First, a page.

This incredible amount of light was required because of the small periscope lens on the Mitchel camera used to film the models. To pull sharp focus on the miniatures through the small aperture of this lens meant that we needed a tremendous amount of light. All of these lights also meant an incredible amount of heat.

We began filming Thomas during a heat wave in Toronto and typically the exterior temperatures were in the mid 80’s by mid morning. In studio, the temperature was usually a few degrees warmer but once the lights were turned on, the temp on the model platform set would rise from the high 80’s to 115-118 F in a matter of 10 to 15 seconds. Consequently, we could only film in short bursts of a few minutes and then let the set cool for a few minutes or the models would begin to suffer from the intense heat.

Filming of the miniatures was structured to make the most of the time that we had available. We had three platforms for the model sets that we rotated around the studio:

Position 1 was dressing the set. This consisted of laying the track, positioning the architecture, dressing in the landscaping and wiring the electronics for the tracks and lighting.

Position 2 was under the camera/lighting grid. In this position, final dressing of the set would happen once camera positions and angles were established and any modifications that were needed to further the action, such as drilling holes in the set decks for piping steam were done.

Position 3 was where the sets were stripped of all of the miniature elements in preparation for moving back to position 1

Imagine positions 1, 2 and 3 as points on a triangle with position 2 at the top. Using this method, we were able to efficiently rotate the model sets around the studio from position to position so that as we completed filming on one, the next set was ready to roll under the camera and the third set was ready to begin constructed. Typically, we would shoot on a set from two to four days before moving on to the next set. This continued from late July until the end of October when we wrapped filming.

How was the viaduct built and and rigged to fall apart?
We used electromagnets to trigger the collapse of the viaduct or bridge model. There were actually two versions of this model constructed. The main model was for all of the wide, medium and close up shots. A second larger scale model was constructed for the super close shots of the bridge fracturing.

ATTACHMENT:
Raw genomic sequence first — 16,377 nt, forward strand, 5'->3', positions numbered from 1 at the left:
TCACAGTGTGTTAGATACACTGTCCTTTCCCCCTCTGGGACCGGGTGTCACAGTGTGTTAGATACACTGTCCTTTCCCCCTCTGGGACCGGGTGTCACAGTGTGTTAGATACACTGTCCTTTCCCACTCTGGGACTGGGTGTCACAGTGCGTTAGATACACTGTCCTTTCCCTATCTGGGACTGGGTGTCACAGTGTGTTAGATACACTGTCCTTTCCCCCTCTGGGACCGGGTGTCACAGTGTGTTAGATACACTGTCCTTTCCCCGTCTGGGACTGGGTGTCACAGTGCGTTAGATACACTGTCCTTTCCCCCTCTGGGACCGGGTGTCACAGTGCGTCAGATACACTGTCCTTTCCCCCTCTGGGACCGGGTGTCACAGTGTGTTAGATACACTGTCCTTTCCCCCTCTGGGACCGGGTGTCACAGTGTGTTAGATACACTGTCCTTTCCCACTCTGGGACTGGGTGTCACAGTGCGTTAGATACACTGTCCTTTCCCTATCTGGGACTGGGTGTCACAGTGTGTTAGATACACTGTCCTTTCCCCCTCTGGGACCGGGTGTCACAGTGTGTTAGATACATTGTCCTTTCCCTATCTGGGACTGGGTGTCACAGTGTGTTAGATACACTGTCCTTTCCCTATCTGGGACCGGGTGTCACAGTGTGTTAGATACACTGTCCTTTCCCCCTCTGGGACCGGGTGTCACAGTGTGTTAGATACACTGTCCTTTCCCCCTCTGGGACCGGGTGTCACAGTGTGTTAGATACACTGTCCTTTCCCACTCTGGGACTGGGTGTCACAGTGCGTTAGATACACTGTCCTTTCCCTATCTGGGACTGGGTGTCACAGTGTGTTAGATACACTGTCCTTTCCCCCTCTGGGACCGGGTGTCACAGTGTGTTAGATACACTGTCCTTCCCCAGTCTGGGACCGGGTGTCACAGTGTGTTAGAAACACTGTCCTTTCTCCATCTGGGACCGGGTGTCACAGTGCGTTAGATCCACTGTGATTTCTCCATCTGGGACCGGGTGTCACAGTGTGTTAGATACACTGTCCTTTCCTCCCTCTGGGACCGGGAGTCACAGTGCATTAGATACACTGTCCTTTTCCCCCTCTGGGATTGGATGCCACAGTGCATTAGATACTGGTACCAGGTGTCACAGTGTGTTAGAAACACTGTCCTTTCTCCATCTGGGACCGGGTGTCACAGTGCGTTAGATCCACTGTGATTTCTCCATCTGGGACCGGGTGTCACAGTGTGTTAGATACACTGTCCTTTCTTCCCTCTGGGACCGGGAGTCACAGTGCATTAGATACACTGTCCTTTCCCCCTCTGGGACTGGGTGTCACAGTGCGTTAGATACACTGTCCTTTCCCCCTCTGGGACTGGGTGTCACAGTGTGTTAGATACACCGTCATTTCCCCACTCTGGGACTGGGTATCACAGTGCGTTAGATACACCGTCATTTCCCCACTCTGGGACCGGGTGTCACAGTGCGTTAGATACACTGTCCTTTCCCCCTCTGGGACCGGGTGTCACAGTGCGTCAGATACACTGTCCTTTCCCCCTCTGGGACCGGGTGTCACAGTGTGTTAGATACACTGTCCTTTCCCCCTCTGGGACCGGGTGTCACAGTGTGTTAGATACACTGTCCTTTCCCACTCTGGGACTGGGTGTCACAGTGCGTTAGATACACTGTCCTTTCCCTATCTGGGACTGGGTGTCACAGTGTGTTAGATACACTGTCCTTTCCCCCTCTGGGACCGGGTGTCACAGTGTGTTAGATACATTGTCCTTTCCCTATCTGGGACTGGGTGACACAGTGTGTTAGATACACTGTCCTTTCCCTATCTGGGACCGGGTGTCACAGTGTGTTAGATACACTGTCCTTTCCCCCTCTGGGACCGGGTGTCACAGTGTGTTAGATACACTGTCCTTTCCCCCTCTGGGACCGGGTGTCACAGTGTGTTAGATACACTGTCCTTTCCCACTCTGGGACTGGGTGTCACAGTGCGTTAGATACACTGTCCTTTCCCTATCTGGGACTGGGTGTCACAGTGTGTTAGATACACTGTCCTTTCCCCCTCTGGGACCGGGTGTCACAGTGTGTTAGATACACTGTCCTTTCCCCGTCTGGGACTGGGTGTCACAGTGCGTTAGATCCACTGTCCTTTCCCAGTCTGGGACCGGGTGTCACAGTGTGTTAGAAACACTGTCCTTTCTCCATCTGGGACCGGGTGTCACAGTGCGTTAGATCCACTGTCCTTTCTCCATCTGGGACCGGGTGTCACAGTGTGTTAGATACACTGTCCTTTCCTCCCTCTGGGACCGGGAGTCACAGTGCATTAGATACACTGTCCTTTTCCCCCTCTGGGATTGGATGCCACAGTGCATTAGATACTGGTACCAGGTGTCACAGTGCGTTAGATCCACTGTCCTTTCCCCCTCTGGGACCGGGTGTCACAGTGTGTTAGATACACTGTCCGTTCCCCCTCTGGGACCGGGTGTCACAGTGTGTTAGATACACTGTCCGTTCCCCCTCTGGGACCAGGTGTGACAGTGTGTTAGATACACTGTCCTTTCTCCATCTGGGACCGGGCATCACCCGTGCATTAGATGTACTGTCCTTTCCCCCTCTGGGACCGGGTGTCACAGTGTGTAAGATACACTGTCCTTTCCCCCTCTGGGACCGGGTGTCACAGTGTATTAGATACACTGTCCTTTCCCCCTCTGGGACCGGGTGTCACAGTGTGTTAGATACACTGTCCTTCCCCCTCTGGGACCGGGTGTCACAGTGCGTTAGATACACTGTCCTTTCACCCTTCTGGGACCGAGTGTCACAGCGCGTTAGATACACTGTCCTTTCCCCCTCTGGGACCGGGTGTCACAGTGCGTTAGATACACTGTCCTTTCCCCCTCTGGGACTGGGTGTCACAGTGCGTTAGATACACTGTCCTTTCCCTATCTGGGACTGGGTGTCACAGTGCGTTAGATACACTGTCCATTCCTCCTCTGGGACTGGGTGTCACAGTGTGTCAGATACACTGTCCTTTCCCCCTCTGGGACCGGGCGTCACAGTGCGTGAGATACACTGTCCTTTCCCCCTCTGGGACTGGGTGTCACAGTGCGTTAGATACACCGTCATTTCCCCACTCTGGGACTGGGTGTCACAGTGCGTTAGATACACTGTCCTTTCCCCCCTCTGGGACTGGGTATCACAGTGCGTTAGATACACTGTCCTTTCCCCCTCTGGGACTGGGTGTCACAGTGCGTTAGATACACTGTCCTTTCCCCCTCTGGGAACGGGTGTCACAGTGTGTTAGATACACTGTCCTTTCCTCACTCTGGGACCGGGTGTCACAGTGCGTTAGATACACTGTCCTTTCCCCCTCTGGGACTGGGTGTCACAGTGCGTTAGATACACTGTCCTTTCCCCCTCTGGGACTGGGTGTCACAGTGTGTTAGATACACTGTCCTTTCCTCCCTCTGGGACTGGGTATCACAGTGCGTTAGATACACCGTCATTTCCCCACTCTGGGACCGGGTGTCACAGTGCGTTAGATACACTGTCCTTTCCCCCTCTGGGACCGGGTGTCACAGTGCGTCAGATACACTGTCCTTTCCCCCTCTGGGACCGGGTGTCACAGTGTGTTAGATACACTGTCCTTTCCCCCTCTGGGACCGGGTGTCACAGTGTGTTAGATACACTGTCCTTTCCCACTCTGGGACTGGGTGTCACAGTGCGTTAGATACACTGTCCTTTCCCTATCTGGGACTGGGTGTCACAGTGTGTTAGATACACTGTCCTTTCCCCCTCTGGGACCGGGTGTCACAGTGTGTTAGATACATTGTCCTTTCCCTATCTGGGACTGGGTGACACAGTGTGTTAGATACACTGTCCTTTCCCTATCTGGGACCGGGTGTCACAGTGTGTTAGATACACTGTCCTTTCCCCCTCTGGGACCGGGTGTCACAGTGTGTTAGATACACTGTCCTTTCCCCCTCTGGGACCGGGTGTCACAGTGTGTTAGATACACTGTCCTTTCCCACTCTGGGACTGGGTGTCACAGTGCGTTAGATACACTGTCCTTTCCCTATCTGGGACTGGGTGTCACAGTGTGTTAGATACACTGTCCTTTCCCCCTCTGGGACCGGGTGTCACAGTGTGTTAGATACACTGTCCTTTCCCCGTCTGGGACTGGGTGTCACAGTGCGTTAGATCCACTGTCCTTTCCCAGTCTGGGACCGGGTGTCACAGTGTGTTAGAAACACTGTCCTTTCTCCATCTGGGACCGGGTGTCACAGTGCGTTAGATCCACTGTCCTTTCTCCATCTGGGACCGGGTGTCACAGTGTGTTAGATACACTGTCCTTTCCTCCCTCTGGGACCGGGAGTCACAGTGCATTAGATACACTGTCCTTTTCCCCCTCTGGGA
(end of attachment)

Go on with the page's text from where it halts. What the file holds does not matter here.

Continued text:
Viadct collapse triggered by electromagnets
The Sky is falling! the viaduct's gradual collapse was controlled by electro-magnets

The main bridge model was constructed as modules to make transport and set up easier since it (the bridge) stood 6 feet tall, measured over 14 feet long and 7 inches wide. We used resin cast stone over MDF structure, with the column bases waterproofed for obvious reasons.The center break-away sections fitted together like a jig saw puzzle with the electromagnets keeping the pieces in place until the current was shut off. With this, the viaduct's gradual collapse in the movie was controlled by releasing certain sections on cue.

Diesel 10 heading toward his doom on the viaduct

Were there miniatures made of the human characters?
There were miniature versions of Mr. Conductor, Junior, the dog and PT Boomer constructed at the same scale as the trains. These models were only used sparingly in shots where the characters were seen at a distance on or near the trains and as reference for the positioning of green screen filmed actors. Shots that had the characters flying through the air or falling were done as green screen composites of the actors.

Do you recall anything about the PT Boomer character?
Doug Lennox’ character of PT Boomer was scripted as a human analogue to Evil Diesel. He was a great guy on set and I felt that his character had value, but the script went through so many revisions and changes in direction that ultimately his character was written out, primarily for time considerations.

We're very grateful for Mr. Asling's insight and wish him all the best with his current and future projects. Examples of Dave's  other TV and film work can be seen on his company's website: Dave Asling Miniature-Effects